I had always batted for registration of cellphone SIM (subscriber identity module) to get rid of mobile phone scammers and bullies.
My belief has been challenged by the briefing paper of the Foundation for Media Alternatives (FMA) which states that based on their studies of actual experiences of other countries where SIM is registered, the risks outweighs the perceived benefits.
FMA is a civil society organization whose aim is to assist civil society organizations and other development stakeholders in promoting and defending their right to information and communication.
At this time when Philippine democracy is being undermined under a leadership that disdains human rights, FMA warned that SIM registration, which is being pushed by some legislators, could be used for surveillance against those belonging to at-risk groups or sectors such as journalists, whistleblowers, witnesses, and victims of discrimination and oppression.
The FMA said, “An environment where intrusions to privacy become institutionalized and prevalent, inevitably poses a significant risk to other fundamental rights and freedoms, such as free speech, freedom of assembly, and right to information, just to name a few.”
As an overview, FMA said, “SIM card registration is mandatory in around 90 countries today. Its role in law enforcement, particularly when combating crime and terrorism, is often cited by proponents as sufficient justification for its adoption even sans solid empirical evidence. Meanwhile, not only is it a costly and difficult endeavor, it also poses numerous risks to data protection and every individual’s right to privacy.”
Other highlights of the FMA briefing paper:
• Crime-fighting Myth. The theory that SIM card registration is a boon for law enforcement has been consistently debunked across jurisdictions. The experiences of many countries have demonstrated numerous ways through which criminals are able to circumvent this type of regulation. In some regions, registration actually increased the prevalence of some crimes and even facilitated the emergence of black markets. The case of Pakistan is worth noting. In 2014, law enforcement authorities there recovered SIM cards supposedly used by militants in a terrorist attack. The cards were eventually traced to unsuspecting individuals with no connection to the incident.
• Logistical Nightmare. SIM card registration also poses many implementation challenges to mobile service providers and the concerned government agencies. Here in the Philippines, figures from 2017 show that there were approximately 129.4 million mobile subscriptions in the country, which accounts for 126% of the population.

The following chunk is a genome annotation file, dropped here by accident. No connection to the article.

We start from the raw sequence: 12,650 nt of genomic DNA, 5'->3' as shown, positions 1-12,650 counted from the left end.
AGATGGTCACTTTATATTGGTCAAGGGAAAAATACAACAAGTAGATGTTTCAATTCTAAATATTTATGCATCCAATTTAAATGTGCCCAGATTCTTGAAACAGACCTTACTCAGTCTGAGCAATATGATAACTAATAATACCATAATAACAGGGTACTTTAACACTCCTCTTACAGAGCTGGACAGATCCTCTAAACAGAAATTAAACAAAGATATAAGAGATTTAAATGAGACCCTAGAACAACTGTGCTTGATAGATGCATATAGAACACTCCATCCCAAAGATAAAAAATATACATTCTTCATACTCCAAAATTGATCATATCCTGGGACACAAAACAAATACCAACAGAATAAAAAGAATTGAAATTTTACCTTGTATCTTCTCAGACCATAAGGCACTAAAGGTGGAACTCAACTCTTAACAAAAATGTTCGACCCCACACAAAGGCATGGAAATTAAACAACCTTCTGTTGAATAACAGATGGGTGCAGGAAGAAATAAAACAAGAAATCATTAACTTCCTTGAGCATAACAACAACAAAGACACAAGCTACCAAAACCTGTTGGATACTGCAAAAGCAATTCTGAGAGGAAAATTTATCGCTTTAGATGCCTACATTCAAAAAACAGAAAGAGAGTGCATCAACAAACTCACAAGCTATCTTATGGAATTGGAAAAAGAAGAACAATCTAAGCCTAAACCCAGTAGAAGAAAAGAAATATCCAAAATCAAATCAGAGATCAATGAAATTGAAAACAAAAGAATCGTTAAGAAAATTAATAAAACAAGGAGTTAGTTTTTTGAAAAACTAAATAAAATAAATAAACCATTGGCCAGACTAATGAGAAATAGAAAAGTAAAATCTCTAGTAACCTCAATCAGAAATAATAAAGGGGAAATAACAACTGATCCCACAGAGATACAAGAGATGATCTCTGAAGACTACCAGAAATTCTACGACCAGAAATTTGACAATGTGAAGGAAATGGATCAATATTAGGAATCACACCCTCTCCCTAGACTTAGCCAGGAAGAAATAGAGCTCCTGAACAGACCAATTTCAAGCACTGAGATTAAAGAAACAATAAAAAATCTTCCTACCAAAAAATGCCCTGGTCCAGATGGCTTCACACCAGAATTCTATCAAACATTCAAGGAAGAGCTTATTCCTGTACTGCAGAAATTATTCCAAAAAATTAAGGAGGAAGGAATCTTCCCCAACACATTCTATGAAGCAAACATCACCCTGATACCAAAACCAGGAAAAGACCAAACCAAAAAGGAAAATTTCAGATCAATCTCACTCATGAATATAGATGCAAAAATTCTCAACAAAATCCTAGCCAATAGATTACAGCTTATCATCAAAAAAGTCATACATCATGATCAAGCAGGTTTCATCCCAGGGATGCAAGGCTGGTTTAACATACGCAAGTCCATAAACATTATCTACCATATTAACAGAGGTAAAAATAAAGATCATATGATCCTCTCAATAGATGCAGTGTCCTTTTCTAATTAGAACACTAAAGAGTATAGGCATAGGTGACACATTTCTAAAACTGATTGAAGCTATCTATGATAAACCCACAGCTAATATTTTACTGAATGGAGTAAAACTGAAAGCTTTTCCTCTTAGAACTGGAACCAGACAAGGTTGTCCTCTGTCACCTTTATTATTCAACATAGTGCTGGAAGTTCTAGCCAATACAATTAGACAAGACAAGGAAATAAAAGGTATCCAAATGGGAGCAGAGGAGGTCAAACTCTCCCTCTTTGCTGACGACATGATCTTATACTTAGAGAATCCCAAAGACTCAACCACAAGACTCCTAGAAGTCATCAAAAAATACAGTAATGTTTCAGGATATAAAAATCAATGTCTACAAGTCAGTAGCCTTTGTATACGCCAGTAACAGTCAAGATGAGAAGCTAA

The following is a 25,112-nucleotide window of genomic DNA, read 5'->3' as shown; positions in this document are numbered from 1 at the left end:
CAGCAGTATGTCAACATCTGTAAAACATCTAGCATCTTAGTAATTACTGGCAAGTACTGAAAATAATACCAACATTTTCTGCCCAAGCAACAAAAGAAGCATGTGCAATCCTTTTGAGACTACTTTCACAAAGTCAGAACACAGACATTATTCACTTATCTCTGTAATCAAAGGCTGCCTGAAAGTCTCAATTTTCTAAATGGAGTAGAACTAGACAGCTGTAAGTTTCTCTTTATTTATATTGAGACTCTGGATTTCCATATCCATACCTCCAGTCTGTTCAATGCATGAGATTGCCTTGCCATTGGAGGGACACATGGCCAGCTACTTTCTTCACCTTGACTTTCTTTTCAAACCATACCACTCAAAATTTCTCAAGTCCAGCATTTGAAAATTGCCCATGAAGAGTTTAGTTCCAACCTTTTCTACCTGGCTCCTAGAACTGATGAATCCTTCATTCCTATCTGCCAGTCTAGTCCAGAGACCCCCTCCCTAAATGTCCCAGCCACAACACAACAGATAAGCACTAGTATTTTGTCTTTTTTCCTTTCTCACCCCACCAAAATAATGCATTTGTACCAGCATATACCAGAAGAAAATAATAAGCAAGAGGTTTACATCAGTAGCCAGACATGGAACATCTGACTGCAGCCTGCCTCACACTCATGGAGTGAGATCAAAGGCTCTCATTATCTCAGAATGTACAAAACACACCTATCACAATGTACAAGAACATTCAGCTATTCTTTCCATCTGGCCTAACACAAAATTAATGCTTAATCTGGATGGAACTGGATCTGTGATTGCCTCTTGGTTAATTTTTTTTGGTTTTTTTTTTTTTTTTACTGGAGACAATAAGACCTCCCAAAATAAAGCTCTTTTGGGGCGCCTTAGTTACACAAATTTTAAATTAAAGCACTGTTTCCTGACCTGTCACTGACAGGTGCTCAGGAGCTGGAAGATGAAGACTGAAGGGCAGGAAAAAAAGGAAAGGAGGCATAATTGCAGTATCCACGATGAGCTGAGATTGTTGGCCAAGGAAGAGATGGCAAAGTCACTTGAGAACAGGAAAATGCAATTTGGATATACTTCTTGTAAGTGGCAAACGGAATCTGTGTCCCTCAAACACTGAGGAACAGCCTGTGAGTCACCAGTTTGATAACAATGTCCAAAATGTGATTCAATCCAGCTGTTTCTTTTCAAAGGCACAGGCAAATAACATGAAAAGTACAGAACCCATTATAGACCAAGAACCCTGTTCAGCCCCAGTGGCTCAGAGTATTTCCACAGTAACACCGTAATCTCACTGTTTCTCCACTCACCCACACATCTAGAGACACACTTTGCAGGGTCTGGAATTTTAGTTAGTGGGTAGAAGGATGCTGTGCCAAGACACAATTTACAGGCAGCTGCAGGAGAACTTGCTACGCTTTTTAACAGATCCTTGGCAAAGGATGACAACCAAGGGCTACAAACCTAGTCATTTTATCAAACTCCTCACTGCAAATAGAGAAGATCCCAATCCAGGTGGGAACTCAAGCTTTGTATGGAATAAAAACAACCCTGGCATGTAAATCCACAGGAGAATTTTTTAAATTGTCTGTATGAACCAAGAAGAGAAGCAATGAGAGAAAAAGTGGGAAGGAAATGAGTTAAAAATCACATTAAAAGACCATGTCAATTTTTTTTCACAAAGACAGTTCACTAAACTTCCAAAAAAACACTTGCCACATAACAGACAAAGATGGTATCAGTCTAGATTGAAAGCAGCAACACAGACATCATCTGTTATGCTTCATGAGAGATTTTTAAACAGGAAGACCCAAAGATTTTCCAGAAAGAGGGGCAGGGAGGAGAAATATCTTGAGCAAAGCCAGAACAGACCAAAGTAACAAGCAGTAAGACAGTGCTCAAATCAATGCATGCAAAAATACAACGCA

Logistical practicalities in the registration process should also be considered. A huge portion of the population, especially among the marginalized groups, do not have existing valid identification documents, and requiring such for SIM card registration is bound to increase applications for government-issued identification. And then, there is the availability of equipment and physical capacity of the government and telcos to process registration.
• Specter of Surveillance. Perhaps the most alarming risk of mandatory SIM card registration is its potential use for surveillance. This gives rise to significant risks for a wide spectrum of individuals, among whom are investigative journalists, whistle-blowers, witnesses, marginalized groups, as well as victims of discrimination and oppression, state-sponsored or otherwise.
In its 2014 State of Privacy report, Privacy International noted how Zimbabwe’s SIM card registration law essentially rendered obsolete the potential for anonymity of communications, enabled location-tracking, and significantly simplified communications surveillance and interception.
What makes matters worse is that in an environment where intrusions to the right to privacy become institutionalized and prevalent, free expression of information and ideas are restricted, or at least dissuaded, with other fundamental rights and freedoms facing similar threats.
• Disenfranchising the Marginalized. A lesser known but equally relevant issue is how SIM card registration can also cause a ―chilling effect‖ on mobile phone use. Logistical difficulties, financial costs, and the privacy risks connected with the registration process will inevitably affect people’s purchase and use of SIM cards. This could potentially lead to some sectors or populations getting disincentivized or discriminate upon as a consequence.
Take the case of persons with limited mobility (e.g., handicapped, resident of remote areas, etc.) who will be placed at a clear disadvantage if registration requires personal appearance on the part of the registrant. The presentation of identification documents as a prerequisite would also exclude those without official identification—a fairly common scenario in developing countries which usually have poor identification systems.
FMA enjoins the public to remain vigilant and resist any or all measures that aim to narrow individual space for privacy and other related rights and freedoms.
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Disclaimer: The views in this blog are those of the blogger and do not necessarily reflect the views of ABS-CBN Corp.